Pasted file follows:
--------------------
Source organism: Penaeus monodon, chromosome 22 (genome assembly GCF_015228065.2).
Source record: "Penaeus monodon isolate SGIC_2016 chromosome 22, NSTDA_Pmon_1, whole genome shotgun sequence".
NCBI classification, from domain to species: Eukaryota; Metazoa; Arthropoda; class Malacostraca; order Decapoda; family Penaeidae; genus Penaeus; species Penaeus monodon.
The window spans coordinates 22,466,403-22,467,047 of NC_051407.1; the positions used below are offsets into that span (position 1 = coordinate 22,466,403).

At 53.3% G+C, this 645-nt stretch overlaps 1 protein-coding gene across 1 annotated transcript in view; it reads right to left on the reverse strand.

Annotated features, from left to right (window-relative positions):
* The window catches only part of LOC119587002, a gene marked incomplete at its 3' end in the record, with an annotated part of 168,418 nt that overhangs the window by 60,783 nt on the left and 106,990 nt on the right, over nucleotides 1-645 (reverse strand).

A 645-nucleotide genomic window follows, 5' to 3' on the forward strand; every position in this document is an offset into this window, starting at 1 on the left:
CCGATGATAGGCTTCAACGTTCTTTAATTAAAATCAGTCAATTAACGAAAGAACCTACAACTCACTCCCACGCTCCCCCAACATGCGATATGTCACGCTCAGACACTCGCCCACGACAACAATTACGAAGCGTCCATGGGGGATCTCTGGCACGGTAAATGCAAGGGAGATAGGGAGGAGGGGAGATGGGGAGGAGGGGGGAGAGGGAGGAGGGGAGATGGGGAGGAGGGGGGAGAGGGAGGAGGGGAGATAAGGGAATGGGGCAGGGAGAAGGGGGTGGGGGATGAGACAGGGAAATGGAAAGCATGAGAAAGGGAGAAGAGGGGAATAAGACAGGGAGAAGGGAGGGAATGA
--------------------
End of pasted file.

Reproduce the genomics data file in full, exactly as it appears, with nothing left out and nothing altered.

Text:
Source organism: Penaeus monodon, chromosome 22 (genome assembly GCF_015228065.2).
Source record: "Penaeus monodon isolate SGIC_2016 chromosome 22, NSTDA_Pmon_1, whole genome shotgun sequence".
NCBI classification, from domain to species: Eukaryota; Metazoa; Arthropoda; class Malacostraca; order Decapoda; family Penaeidae; genus Penaeus; species Penaeus monodon.
The window spans coordinates 22,466,403-22,467,047 of NC_051407.1; the positions used below are offsets into that span (position 1 = coordinate 22,466,403).

At 53.3% G+C, this 645-nt stretch overlaps 1 protein-coding gene across 1 annotated transcript in view; it reads right to left on the reverse strand.

Annotated features, from left to right (window-relative positions):
* The window catches only part of LOC119587002, a gene marked incomplete at its 3' end in the record, with an annotated part of 168,418 nt that overhangs the window by 60,783 nt on the left and 106,990 nt on the right, over nucleotides 1-645 (reverse strand).

A 645-nucleotide genomic window follows, 5' to 3' on the forward strand; every position in this document is an offset into this window, starting at 1 on the left:
CCGATGATAGGCTTCAACGTTCTTTAATTAAAATCAGTCAATTAACGAAAGAACCTACAACTCACTCCCACGCTCCCCCAACATGCGATATGTCACGCTCAGACACTCGCCCACGACAACAATTACGAAGCGTCCATGGGGGATCTCTGGCACGGTAAATGCAAGGGAGATAGGGAGGAGGGGAGATGGGGAGGAGGGGGGAGAGGGAGGAGGGGAGATGGGGAGGAGGGGGGAGAGGGAGGAGGGGAGATAAGGGAATGGGGCAGGGAGAAGGGGGTGGGGGATGAGACAGGGAAATGGAAAGCATGAGAAAGGGAGAAGAGGGGAATAAGACAGGGAGAAGGGAGGGAATGA